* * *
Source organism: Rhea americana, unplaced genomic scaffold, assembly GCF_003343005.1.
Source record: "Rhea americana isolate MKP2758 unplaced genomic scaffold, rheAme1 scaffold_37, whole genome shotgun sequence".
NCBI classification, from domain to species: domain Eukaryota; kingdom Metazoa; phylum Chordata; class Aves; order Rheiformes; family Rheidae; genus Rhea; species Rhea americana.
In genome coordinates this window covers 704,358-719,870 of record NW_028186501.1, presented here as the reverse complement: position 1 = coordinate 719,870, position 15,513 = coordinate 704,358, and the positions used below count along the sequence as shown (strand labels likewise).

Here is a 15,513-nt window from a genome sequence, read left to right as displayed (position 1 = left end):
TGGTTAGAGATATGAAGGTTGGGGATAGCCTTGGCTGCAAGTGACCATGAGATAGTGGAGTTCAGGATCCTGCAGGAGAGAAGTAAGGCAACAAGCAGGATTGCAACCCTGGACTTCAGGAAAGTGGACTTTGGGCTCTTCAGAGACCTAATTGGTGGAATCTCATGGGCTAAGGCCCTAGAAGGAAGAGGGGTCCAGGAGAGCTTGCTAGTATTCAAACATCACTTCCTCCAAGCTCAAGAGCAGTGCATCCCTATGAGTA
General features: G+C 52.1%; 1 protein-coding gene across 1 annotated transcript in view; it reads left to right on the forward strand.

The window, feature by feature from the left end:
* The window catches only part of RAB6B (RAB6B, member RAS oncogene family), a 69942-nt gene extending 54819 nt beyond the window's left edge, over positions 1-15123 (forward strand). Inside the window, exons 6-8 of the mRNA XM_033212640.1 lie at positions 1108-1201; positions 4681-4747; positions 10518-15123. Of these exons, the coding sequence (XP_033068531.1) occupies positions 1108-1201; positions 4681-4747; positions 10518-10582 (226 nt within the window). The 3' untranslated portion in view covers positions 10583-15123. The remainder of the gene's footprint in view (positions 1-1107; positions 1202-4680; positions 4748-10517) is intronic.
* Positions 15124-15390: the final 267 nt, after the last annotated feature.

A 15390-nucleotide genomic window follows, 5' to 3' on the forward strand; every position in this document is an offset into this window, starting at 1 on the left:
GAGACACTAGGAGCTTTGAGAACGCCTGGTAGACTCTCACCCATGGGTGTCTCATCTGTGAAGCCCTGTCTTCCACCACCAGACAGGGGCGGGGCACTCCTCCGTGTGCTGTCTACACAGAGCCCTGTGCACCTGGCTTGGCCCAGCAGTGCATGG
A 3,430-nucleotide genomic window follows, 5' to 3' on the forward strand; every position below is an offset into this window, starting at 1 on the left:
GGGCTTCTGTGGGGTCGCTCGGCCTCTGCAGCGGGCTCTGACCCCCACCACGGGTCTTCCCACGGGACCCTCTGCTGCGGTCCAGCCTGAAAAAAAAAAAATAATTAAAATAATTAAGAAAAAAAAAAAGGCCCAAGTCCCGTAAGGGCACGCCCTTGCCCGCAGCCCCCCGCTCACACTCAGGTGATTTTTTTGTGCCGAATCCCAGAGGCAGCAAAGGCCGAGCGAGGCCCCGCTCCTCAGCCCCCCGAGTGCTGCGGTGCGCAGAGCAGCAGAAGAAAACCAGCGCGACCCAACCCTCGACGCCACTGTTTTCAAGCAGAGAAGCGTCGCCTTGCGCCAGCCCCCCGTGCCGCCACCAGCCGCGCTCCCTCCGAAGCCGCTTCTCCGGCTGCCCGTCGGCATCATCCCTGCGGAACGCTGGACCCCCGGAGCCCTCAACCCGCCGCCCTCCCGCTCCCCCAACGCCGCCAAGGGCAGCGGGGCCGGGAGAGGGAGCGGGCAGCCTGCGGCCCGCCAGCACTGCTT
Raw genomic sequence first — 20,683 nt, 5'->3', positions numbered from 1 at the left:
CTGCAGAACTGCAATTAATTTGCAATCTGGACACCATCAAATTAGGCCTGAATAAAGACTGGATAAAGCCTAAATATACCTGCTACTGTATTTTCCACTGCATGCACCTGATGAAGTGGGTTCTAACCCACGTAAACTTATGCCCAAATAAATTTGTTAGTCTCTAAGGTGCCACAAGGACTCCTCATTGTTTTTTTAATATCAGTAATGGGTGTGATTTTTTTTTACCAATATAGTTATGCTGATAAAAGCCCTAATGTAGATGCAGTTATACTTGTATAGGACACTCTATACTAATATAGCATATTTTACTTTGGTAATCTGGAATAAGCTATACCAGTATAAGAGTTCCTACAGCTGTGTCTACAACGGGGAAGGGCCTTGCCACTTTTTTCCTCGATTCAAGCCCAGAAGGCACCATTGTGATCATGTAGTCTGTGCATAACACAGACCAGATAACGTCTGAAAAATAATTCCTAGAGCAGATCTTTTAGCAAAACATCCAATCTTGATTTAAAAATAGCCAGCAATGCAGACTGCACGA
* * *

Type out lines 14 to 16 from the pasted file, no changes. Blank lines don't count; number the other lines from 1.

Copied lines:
GGGCTTCTGTGGGGTCGCTCGGCCTCTGCAGCGGGCTCTGACCCCCACCACGGGTCTTCCCACGGGACCCTCTGCTGCGGTCCAGCCTGAAAAAAAAAAAATAATTAAAATAATTAAGAAAAAAAAAAAGGCCCAAGTCCCGTAAGGGCACGCCCTTGCCCGCAGCCCCCCGCTCACACTCAGGTGATTTTTTTGTGCCGAATCCCAGAGGCAGCAAAGGCCGAGCGAGGCCCCGCTCCTCAGCCCCCCGAGTGCTGCGGTGCGCAGAGCAGCAGAAGAAAACCAGCGCGACCCAACCCTCGACGCCACTGTTTTCAAGCAGAGAAGCGTCGCCTTGCGCCAGCCCCCCGTGCCGCCACCAGCCGCGCTCCCTCCGAAGCCGCTTCTCCGGCTGCCCGTCGGCATCATCCCTGCGGAACGCTGGACCCCCGGAGCCCTCAACCCGCCGCCCTCCCGCTCCCCCAACGCCGCCAAGGGCAGCGGGGCCGGGAGAGGGAGCGGGCAGCCTGCGGCCCGCCAGCACTGCTT
Raw genomic sequence first — 20,683 nt, 5'->3', positions numbered from 1 at the left:
CTGCAGAACTGCAATTAATTTGCAATCTGGACACCATCAAATTAGGCCTGAATAAAGACTGGATAAAGCCTAAATATACCTGCTACTGTATTTTCCACTGCATGCACCTGATGAAGTGGGTTCTAACCCACGTAAACTTATGCCCAAATAAATTTGTTAGTCTCTAAGGTGCCACAAGGACTCCTCATTGTTTTTTTAATATCAGTAATGGGTGTGATTTTTTTTTACCAATATAGTTATGCTGATAAAAGCCCTAATGTAGATGCAGTTATACTTGTATAGGACACTCTATACTAATATAGCATATTTTACTTTGGTAATCTGGAATAAGCTATACCAGTATAAGAGTTCCTACAGCTGTGTCTACAACGGGGAAGGGCCTTGCCACTTTTTTCCTCGATTCAAGCCCAGAAGGCACCATTGTGATCATGTAGTCTGTGCATAACACAGACCAGATAACGTCTGAAAAATAATTCCTAGAGCAGATCTTTTAGCAAAACATCCAATCTTGATTTAAAAATAGCCAGCAATGCAGACTGCACGA